"Catholic" versus "Protestant" Ethics
By Bryan Caplan
I’ve often heard people distinguish between two distinct ethical outlooks. They usually call them the “Catholic” approach and the “Protestant” approach, but the distinction has little to do with theology. Instead:
The “Catholic” approach has extremely high moral standards (e.g. Be celibate; give everything you have to the poor; love everyone), but enforces them loosely.
The “Protestant” approach has moderate moral standards (e.g. Don’t commit adultery; prudently give to the deserving poor; don’t hate people who’ve never done you wrong), but enforces them strictly.
John Derbyshire’s apology for Mel Gibson is a nice illustration:
The notion that we are not fully human until we have washed ourselves
pure all the way through, pure and white as the Lamb, is, to my mind,
highly obnoxious. I don’t know where it came from, or why it has taken
such a grip on us in this age. I think it is a Protestant doctrine —
Roman Catholics have always been much more sensible about human weakness
(so I’m guessing that Mel finds it as obnoxious as I do, whatever his
lawyers are telling him to say to the press). It certainly has some deep
roots in American culture, from the Puritans and the old Philadelphia
There’s also a “Victorian” variant, with extremely high moral standards and selective enforcement: Loose for elites, stricter for the masses.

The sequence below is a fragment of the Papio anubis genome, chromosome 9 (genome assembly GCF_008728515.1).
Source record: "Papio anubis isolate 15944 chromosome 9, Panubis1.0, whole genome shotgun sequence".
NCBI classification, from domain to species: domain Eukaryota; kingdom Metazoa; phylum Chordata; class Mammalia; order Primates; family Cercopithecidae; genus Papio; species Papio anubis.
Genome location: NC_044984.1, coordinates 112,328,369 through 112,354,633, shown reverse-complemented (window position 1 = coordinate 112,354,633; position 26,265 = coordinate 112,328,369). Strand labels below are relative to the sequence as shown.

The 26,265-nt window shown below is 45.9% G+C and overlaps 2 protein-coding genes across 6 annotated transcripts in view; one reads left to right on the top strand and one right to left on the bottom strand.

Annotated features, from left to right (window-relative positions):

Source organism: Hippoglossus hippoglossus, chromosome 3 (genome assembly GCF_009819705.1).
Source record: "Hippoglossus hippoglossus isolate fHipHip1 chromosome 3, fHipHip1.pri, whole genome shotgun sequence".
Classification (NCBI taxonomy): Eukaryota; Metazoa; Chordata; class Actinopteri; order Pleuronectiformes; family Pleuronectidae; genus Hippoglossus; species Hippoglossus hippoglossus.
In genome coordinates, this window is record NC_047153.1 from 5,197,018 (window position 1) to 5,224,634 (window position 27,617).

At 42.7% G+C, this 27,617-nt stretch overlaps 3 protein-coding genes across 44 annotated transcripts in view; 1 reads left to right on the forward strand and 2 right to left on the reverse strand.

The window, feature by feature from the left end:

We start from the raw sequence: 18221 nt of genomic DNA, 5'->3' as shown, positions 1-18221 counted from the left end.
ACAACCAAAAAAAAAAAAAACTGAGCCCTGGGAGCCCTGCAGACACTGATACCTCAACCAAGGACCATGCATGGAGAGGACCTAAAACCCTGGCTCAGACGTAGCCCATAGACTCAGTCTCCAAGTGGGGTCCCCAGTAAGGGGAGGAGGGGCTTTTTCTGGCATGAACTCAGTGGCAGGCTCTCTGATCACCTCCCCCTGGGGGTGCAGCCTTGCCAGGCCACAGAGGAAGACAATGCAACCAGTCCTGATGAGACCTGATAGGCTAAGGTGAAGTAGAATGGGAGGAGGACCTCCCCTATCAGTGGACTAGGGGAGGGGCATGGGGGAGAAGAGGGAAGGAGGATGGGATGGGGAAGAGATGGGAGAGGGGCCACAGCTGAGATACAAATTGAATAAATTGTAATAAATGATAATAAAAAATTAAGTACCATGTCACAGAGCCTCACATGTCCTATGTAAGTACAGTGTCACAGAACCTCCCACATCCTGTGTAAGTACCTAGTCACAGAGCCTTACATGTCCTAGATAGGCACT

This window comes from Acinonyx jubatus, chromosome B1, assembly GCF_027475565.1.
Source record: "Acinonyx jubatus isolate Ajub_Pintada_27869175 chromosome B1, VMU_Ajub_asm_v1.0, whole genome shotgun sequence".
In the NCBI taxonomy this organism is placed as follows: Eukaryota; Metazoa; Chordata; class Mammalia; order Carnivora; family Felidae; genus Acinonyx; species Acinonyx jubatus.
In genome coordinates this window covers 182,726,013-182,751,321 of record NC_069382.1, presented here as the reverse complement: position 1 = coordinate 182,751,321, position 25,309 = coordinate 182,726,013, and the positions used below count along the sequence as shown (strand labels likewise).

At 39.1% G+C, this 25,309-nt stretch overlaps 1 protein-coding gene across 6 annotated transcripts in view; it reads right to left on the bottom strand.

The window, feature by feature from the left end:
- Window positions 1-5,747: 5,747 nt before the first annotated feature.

As a moral realist, I think the most important question is “Which ethical view is correct?” And as a moral intuitionist, I judge the Protestant approach plainly superior. The moral case against adultery is easy to grasp; the moral case for celibacy (!), not so much. The moral case against hating people who have done you no wrong is easy to grasp; the moral case for loving (!?) total strangers, not so much. And if an action is wrong, it merits condemnation, not pity for the “human weakness” that many humans habitually overcome.
When people distinguish the Catholic and Protestant approaches to ethics, though, they strangely avoid ethical arguments. They’re more likely to appeal to the behavioral effects of the two approaches. Or to be more precise: (a) Proponents of the Catholic approach coyly allude to the good effects of their approach on behavior, without clearly identifying these alleged effects; and (b) Proponents of the Protestant approach keep their thoughts to themselves – at least around me.
Economics can’t resolve the underlying ethical dispute. But economics can shed plenty of light on the behavioral effects of the two approaches. We’ll see how in my next post.